Scotland’s First Minister, Alex Salmond, yesterday announced that a current legal loophole which could allow commercial organisations to provide general practice (GP) services in Scotland is to be closed.

The measure, contained within a new health bill, will “help ensure that the future of GP services in Scotland remains within the National Health Service (NHS) family and firmly rooted in the traditions of general practice,” he told parliament.

The governing Scottish National Party (SNP)’s proposal to close the loophole, which was first discussed by Health Minister Nicola Sturgeon in July, was welcomed by the British Medical Association (BMA) in Scotland. It reflects “the importance of general practice as the cornerstone of the NHS,” said BMA Scotland deputy chairman Brian Keighley, who added: “general practice, delivered under the auspices of the NHS will ensure that patient care comes before profit and patients can be assured of continuity of care.“

The health bill, one of 15 pieces of legislation which Mr Salmond’s administration plans to introduce over the coming year, also includes moves to tackle Scotland’s alcohol misuse problems, with a proposed ban on under-21s buying drink at off-licenses and setting minimum pricesfor alcoholic drinks, and to deal with the country’s poor record on smoking-related diseases through a ban on open displays of tobacco products in shops and a tobacco sales registration scheme.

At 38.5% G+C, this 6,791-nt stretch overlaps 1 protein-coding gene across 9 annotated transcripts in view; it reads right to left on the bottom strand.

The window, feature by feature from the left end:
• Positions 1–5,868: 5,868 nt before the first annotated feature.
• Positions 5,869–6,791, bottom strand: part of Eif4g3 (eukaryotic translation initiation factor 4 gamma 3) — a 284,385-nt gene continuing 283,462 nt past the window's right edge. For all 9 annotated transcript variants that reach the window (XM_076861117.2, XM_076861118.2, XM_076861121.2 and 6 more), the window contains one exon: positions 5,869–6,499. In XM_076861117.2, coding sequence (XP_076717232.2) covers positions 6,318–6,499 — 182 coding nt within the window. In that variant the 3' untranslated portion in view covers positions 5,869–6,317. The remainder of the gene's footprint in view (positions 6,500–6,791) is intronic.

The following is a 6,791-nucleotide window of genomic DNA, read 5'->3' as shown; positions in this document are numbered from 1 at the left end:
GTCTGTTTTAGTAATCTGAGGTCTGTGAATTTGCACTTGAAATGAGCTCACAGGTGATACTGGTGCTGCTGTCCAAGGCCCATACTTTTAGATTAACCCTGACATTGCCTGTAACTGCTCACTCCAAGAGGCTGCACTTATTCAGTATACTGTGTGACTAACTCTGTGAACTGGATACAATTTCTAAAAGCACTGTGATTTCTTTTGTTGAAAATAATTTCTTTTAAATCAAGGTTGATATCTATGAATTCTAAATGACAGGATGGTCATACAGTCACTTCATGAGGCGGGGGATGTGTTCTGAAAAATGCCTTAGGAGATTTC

These policies were also welcomed by the BMA’s Dr Keighley, who said the SNP had “taken up the mantle to challenge Scotland’s reputation as the sick man of Europe. Doctors across Scotland witness first hand the damaging effects that alcohol misuse and a lifetime of addiction to tobacco can have on their patients,” he said, adding that the BMA particularly supports proposed measures “to prevent the tobacco industry from flouting existing advertising legislation.”

- The Health Ministers of Wales and Northern Ireland have also rejected allowing of commercial companies to provide GP care, and the BMA is solidly opposed to its introduction in England. In June, a petition signed by 1,236,085 people in England was delivered to No 10 Downing Street by Laurence Buckman, chairman of the BMA’s GPs Committee, which he said, delivered “a stark message to the Prime Minister that the public petitions to him continue to support our existing NHS GP surgeries and improve services to patients by further investment in them."

"Voters don’t want funding to move from GP practices to commercial companies who are accountable primarily to shareholders rather than patients,” said Dr Buckman, adding: “they want to be treated as patients, not customers.’